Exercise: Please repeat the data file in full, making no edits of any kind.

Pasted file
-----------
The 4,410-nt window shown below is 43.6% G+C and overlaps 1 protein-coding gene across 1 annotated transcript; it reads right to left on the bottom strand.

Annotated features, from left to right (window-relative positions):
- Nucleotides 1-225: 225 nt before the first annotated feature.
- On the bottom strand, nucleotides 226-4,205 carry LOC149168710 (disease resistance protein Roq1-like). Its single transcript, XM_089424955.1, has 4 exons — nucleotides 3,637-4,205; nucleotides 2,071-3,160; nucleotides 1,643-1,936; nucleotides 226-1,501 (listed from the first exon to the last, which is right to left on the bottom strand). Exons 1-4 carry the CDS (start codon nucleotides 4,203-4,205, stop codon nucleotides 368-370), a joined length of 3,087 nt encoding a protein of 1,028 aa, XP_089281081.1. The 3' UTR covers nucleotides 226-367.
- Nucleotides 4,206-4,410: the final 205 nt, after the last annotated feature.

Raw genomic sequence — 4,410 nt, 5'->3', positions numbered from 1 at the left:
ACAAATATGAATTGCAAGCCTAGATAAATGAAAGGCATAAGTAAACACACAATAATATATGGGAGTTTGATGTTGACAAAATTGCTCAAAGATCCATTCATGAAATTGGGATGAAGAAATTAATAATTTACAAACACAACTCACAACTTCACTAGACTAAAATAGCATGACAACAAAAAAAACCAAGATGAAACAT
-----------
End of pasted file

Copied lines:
The 4,410-nt window shown below is 43.6% G+C and overlaps 1 protein-coding gene across 1 annotated transcript; it reads right to left on the bottom strand.

Annotated features, from left to right (window-relative positions):
- Nucleotides 1-225: 225 nt before the first annotated feature.
- On the bottom strand, nucleotides 226-4,205 carry LOC149168710 (disease resistance protein Roq1-like). Its single transcript, XM_089424955.1, has 4 exons — nucleotides 3,637-4,205; nucleotides 2,071-3,160; nucleotides 1,643-1,936; nucleotides 226-1,501 (listed from the first exon to the last, which is right to left on the bottom strand). Exons 1-4 carry the CDS (start codon nucleotides 4,203-4,205, stop codon nucleotides 368-370), a joined length of 3,087 nt encoding a protein of 1,028 aa, XP_089281081.1. The 3' UTR covers nucleotides 226-367.
- Nucleotides 4,206-4,410: the final 205 nt, after the last annotated feature.

Raw genomic sequence — 4,410 nt, 5'->3', positions numbered from 1 at the left:
ACAAATATGAATTGCAAGCCTAGATAAATGAAAGGCATAAGTAAACACACAATAATATATGGGAGTTTGATGTTGACAAAATTGCTCAAAGATCCATTCATGAAATTGGGATGAAGAAATTAATAATTTACAAACACAACTCACAACTTCACTAGACTAAAATAGCATGACAACAAAAAAAACCAAGATGAAACAT